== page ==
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Old 5th Sep 2016, 17:46
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The answer is....it depends on the country.
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Old 6th Sep 2016, 02:33
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Originally Posted by galaxy flyer View Post
In the US, TW514 smashed into a ridge doing just this.
Actually, no they didn't, they descended well below the MSA. If they had remained at the MSA, they wouldn't have hit anything. From the chart ATERPSTER posted, I believe the relevant sector MSA was 3300 MSL. If not it was 2600 MSL Either altitude would have kept them clear of terrain. The hill they hit was slightly less than 1800 ft MSL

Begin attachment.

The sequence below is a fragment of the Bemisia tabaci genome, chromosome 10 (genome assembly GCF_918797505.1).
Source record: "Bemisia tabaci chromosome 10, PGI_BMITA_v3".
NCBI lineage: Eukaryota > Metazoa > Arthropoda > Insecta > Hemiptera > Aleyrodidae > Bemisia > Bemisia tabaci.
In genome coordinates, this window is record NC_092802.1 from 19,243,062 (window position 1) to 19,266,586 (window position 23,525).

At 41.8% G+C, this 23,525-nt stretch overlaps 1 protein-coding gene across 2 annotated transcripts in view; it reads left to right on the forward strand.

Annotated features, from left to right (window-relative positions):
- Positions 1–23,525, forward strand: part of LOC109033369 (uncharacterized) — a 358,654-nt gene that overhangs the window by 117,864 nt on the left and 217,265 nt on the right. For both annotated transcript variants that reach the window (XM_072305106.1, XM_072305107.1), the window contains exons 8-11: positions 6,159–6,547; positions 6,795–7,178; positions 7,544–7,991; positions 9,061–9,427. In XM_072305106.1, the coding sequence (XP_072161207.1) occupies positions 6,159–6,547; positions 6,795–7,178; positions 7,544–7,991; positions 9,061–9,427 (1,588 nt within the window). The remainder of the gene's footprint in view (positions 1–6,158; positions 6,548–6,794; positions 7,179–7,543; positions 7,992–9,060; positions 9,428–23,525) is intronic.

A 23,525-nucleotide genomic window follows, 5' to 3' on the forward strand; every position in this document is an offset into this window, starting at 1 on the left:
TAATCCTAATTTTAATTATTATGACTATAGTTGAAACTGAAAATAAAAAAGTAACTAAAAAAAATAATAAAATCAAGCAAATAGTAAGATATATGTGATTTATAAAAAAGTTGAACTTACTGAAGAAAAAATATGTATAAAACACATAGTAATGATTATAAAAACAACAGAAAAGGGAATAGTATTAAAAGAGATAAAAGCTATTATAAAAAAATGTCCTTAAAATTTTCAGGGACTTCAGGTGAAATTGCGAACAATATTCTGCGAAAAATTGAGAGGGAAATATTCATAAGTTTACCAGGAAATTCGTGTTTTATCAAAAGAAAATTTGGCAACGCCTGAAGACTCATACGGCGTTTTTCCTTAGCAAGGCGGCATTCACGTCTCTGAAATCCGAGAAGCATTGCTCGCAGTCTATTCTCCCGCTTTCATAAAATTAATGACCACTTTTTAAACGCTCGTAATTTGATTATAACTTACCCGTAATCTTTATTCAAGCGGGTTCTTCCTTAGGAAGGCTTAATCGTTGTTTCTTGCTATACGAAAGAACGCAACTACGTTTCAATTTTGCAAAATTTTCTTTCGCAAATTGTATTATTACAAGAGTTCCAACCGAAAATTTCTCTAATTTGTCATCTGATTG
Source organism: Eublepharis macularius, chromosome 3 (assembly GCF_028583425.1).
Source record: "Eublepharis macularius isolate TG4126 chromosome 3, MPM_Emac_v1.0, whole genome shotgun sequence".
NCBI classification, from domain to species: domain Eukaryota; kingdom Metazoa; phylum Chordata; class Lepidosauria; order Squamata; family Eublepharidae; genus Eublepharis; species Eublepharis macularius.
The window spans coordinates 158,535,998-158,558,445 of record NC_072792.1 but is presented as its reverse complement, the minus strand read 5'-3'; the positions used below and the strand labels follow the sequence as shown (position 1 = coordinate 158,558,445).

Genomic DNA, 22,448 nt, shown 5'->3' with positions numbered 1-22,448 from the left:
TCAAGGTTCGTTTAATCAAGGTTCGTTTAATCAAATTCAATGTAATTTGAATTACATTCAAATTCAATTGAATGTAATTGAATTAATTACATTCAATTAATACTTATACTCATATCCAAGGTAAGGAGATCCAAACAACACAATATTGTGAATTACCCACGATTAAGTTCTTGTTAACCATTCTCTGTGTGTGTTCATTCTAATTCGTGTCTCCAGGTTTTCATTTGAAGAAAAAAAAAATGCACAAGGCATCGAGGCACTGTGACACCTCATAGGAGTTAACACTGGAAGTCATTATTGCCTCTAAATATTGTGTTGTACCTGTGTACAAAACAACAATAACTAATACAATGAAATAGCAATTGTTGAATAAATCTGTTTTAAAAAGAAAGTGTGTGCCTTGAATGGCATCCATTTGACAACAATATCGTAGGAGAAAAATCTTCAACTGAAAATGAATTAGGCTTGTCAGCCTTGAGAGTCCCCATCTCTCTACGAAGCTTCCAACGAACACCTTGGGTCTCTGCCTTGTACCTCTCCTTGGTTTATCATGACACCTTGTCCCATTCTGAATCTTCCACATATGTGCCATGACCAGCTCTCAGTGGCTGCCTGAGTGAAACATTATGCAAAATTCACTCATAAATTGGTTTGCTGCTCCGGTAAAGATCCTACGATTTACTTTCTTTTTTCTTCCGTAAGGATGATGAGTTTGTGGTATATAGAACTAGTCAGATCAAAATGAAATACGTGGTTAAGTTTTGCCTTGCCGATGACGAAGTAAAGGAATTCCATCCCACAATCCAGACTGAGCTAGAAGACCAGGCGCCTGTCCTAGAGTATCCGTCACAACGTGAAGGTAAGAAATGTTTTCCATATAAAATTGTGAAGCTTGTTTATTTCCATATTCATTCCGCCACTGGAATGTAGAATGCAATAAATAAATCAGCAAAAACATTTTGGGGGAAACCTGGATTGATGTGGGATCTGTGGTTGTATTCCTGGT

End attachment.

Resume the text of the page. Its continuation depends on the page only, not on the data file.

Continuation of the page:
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Old 6th Sep 2016, 03:45
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The OP's proposition was to descent to "platform" altitude upon receipt of the approach clearance--which exactly what TW 514 did, such as a platform existed. And when would suggest they left 3300 feet? Besides, TERPS does not authorize the MSA as an operational altitude and it was trained that way, in any case.

GF

Last edited by galaxy flyer; 6th Sep 2016 at 03:56.
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Old 6th Sep 2016, 05:04
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No, the OP mentions the platform altitude but their actual proposition is to descend to the MSA, which may or may not be ok depending on where you are flying. Where I fly, it is not ok, we are expected to maintain the last assigned altitude until on the approach. Descending below the MSA in IMC would be stupid regardless of where you are flying.